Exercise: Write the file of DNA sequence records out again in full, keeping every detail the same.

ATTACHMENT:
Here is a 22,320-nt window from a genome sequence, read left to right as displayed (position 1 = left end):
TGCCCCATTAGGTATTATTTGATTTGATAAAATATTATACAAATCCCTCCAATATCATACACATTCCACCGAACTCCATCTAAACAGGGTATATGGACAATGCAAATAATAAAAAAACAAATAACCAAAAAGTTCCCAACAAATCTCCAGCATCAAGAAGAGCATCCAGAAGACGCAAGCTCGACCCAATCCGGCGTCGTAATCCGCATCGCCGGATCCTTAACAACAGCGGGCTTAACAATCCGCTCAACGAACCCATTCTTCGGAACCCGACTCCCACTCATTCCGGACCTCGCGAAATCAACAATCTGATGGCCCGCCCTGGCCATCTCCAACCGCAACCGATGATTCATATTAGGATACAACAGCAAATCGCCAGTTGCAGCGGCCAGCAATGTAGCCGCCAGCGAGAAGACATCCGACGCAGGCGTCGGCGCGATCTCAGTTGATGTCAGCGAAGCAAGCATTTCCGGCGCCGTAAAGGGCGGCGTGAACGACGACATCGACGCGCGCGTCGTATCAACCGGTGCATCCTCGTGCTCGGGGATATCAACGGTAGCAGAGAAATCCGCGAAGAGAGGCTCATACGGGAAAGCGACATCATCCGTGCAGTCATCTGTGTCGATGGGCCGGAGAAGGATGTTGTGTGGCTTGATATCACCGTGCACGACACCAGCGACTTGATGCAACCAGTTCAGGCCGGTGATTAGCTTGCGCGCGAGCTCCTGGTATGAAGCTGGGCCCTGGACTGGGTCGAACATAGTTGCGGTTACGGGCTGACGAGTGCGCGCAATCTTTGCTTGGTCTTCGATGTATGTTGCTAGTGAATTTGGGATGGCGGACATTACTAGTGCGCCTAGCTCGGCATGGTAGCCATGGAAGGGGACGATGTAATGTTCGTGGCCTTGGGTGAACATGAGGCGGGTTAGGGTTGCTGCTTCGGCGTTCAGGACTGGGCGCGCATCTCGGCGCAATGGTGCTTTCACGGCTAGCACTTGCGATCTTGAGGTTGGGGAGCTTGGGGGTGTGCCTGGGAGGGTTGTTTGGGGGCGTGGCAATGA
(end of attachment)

Here is a 22,320-nt window from a genome sequence, read left to right as displayed (position 1 = left end):
TGCCCCATTAGGTATTATTTGATTTGATAAAATATTATACAAATCCCTCCAATATCATACACATTCCACCGAACTCCATCTAAACAGGGTATATGGACAATGCAAATAATAAAAAAACAAATAACCAAAAAGTTCCCAACAAATCTCCAGCATCAAGAAGAGCATCCAGAAGACGCAAGCTCGACCCAATCCGGCGTCGTAATCCGCATCGCCGGATCCTTAACAACAGCGGGCTTAACAATCCGCTCAACGAACCCATTCTTCGGAACCCGACTCCCACTCATTCCGGACCTCGCGAAATCAACAATCTGATGGCCCGCCCTGGCCATCTCCAACCGCAACCGATGATTCATATTAGGATACAACAGCAAATCGCCAGTTGCAGCGGCCAGCAATGTAGCCGCCAGCGAGAAGACATCCGACGCAGGCGTCGGCGCGATCTCAGTTGATGTCAGCGAAGCAAGCATTTCCGGCGCCGTAAAGGGCGGCGTGAACGACGACATCGACGCGCGCGTCGTATCAACCGGTGCATCCTCGTGCTCGGGGATATCAACGGTAGCAGAGAAATCCGCGAAGAGAGGCTCATACGGGAAAGCGACATCATCCGTGCAGTCATCTGTGTCGATGGGCCGGAGAAGGATGTTGTGTGGCTTGATATCACCGTGCACGACACCAGCGACTTGATGCAACCAGTTCAGGCCGGTGATTAGCTTGCGCGCGAGCTCCTGGTATGAAGCTGGGCCCTGGACTGGGTCGAACATAGTTGCGGTTACGGGCTGACGAGTGCGCGCAATCTTTGCTTGGTCTTCGATGTATGTTGCTAGTGAATTTGGGATGGCGGACATTACTAGTGCGCCTAGCTCGGCATGGTAGCCATGGAAGGGGACGATGTAATGTTCGTGGCCTTGGGTGAACATGAGGCGGGTTAGGGTTGCTGCTTCGGCGTTCAGGACTGGGCGCGCATCTCGGCGCAATGGTGCTTTCACGGCTAGCACTTGCGATCTTGAGGTTGGGGAGCTTGGGGGTGTGCCTGGGAGGGTTGTTTGGGGGCGTGGCAATGA